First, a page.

This last year Dutch courts have clarified the rules on what is known as the “passing on” defence. The European Commission had previously stated that it considered such a defence legitimate, but the rulings of Dutch courts in such cases were not yet unequivocal. They were able to state their opinion on this point again this last year. The appeal in the ABB/TenneT case is particularly relevant, since the lack of clarityregarding the passing on defence is apparent from that case. In the appeal proceedings the Arnhem-Leeuwarden Court of Appeal ultimately found that a passing on defence of ABB in relation to TenneT was legitimate and subsequently accepted that defence. In doing so the Court of Appeal wished to avoid TenneT being compensated for loss that it had already passed on and ABB being held liable several times for the same loss. The Court of Gelderland confirmed that trend in the TenneT/Alstom case. The Dutch courts have presumably done so to conform to the private enforcement directive of the European Commission (the “Directive”), adopted in November 2014.
The European Commission’s aim in introducing this long-awaited Directive is to simplify the national proceedings regarding cartel damage claims. The Directive is based on the assumption that cartel infringement causes harm. The Directive entitles cartel victims to full reimbursement of the loss incurred by them as a result of the cartel. Civil damages actions must be instituted in order to obtain such compensation. However, claims for damages based on infringement of EU or national competition law usually require a complex factual and economic analysis, which complicates follow-on actions. For instance, the claimant often does not have the evidence required to corroborate a claim based on infringement of competition law. The Directive therefore obligates Member States to ensure that national courts can order the national competition authority in a follow-up action to give access to evidence.
At the same time the Directive is intended to protect the European leniency programme. The leniency programme guarantees immunity from penalties for cartel participants if they themselves report the cartel. It is an important means of investigation for the European Commission. If access were given to information obtained by means of the leniency programme, that programme would lose some of its appeal and would probably be used less, which might result in fewer cartels being discovered. The European legislature therefore expressly recorded in the Directive that leniency statements may not be disclosed. The judgments of the European Court of Justice in the Pfleiderer and Donau Chemie have thereby been reversed; in those cases the Court of Justice refused to guarantee the secrecy of leniency statements by ruling that it is up to the national courts in a specific case to weigh the public interests involved.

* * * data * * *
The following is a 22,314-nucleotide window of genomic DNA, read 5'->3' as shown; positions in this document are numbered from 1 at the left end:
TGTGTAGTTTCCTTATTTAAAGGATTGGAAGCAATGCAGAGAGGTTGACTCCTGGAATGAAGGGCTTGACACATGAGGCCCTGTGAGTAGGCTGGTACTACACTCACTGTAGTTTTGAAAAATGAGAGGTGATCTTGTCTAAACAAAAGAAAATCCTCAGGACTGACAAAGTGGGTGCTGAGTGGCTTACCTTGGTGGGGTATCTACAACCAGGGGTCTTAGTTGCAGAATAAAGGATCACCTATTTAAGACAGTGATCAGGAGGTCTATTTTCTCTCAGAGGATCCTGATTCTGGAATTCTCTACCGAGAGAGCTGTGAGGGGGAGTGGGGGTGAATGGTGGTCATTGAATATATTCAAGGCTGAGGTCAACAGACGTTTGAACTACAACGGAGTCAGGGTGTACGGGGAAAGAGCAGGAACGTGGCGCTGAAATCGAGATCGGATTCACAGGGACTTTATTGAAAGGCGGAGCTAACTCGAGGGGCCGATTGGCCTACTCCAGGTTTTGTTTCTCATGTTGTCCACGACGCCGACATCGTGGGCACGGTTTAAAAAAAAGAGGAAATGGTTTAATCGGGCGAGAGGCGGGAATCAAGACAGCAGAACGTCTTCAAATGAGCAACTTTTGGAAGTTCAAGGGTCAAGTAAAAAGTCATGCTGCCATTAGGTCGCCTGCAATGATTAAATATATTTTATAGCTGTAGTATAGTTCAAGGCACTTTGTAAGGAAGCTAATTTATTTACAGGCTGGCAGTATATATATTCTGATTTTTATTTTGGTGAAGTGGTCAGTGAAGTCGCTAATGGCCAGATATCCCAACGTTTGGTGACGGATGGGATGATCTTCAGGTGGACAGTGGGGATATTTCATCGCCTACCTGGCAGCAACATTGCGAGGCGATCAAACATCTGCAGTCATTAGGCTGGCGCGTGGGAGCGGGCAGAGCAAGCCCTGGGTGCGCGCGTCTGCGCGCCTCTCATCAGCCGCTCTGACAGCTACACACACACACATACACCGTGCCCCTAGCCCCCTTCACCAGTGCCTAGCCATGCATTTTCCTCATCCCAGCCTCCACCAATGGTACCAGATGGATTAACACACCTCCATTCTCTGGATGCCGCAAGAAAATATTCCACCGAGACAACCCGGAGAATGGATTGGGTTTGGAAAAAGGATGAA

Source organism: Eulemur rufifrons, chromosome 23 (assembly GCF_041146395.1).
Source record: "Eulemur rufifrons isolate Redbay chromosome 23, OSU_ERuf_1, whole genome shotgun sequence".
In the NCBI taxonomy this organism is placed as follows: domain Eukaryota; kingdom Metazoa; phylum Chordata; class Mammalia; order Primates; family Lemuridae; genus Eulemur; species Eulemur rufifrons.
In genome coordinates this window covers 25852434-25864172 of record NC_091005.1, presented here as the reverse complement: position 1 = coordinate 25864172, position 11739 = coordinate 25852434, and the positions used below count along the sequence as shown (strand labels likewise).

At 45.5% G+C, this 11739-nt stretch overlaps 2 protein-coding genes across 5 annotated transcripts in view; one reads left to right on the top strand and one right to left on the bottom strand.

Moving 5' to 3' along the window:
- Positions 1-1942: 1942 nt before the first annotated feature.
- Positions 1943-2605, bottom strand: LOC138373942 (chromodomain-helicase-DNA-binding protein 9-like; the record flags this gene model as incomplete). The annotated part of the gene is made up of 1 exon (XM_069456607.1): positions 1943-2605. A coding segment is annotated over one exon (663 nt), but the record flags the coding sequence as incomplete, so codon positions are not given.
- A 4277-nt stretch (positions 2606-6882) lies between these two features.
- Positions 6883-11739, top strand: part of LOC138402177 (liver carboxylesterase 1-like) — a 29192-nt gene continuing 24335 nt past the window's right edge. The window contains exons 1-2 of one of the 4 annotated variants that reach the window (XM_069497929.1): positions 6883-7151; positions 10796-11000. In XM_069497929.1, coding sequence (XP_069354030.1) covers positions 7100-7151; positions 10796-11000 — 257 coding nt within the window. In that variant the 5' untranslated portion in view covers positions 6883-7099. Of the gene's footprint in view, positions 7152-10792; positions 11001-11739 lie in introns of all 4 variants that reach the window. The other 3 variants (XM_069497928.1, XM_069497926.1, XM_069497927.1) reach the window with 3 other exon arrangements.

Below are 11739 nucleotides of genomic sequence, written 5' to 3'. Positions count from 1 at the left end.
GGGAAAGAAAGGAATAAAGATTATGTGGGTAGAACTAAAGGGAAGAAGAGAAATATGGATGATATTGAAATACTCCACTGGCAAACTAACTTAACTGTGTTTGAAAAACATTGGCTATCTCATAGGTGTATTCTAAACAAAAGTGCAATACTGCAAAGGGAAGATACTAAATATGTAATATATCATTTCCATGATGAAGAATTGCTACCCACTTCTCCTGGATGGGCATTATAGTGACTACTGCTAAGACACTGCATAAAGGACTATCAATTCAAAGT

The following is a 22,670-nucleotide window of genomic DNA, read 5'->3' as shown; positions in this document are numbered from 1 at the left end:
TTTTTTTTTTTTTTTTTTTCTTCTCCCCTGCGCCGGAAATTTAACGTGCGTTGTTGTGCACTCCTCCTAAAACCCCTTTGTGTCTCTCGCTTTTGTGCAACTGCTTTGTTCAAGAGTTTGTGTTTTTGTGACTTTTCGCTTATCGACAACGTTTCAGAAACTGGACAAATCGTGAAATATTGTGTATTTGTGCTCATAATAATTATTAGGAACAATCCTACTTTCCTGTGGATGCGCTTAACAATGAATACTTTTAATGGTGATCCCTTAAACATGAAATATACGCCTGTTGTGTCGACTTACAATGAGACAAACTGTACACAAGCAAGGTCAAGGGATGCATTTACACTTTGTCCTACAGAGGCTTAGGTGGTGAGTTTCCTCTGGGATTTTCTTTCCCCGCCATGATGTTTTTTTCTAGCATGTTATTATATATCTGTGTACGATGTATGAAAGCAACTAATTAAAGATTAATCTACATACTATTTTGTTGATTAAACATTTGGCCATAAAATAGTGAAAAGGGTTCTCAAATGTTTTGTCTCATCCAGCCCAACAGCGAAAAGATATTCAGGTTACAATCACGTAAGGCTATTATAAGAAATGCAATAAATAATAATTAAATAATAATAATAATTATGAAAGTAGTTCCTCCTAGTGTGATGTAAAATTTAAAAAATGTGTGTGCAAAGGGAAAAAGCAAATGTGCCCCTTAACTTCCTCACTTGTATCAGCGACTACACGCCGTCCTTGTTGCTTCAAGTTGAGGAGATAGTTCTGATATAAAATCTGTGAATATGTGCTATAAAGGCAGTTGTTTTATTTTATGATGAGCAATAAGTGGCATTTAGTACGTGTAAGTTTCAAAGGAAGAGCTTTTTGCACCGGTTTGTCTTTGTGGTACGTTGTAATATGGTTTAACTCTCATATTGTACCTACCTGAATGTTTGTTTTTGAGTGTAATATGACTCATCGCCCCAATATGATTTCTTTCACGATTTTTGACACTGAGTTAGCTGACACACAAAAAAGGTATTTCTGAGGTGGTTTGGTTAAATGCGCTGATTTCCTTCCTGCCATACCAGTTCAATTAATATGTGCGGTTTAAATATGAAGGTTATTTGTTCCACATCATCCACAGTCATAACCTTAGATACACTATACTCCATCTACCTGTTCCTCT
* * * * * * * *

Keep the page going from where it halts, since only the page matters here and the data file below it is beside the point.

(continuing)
The introduction of the Directive therefore makes it (even) more attractive to institute follow-on damages actions. In order to comply with the Directive, Dutch legislature will have to makes several changes, for instance regarding the aforesaid access to evidence of the parties to civil damages actions. The Directive furthermore provides that injured parties have five years in which to institute damages actions after they become aware (or can reasonably be deemed to have become aware) of the infringement of competition law. If a penalty decision of the competition authority becomes irrevocable, that expiry period will be one year.
Member States are not required to implement the Directive in their national legislation until two years after its publication. Member States therefore have until 27 December 2016 to bring their national legislation in line with the Directive, but it is likely that the Dutch legislature will present a bill for the enactment of the Directive this year already.
It is furthermore relevant in 2015 that the Amsterdam Court will most likely (nevertheless) have to pass judgment in the follow-on actions regarding the airfreight cartel. This is due to two judgments passed by the Amsterdam Court of Appeal (EWD/KLM and KLM/Lufthansa). The Amsterdam Court had initially found in both cases that the proceedings had to be stayed until the European Commission’s decision or the EU judicature’s judgment on that decision had become final. The Amsterdam Court of Appeal set aside those judgments and referred the cases back to the Court, ruling that KLM and Lufthansa would have to file a Statement (a) to explain that they were reasonably opposing the Commission’s decision in the proceedings before the EU judicature and (b) to present the defences that they wished to file, to allow the national court to assess whether and to what extent the assessment of those defences depends on the validity of the European Commission’s decision. It is then up to the Court to rule whether the proceedings should be stayed until the European Commission’s decision or the EU judicature’s judgment on that decision has become final.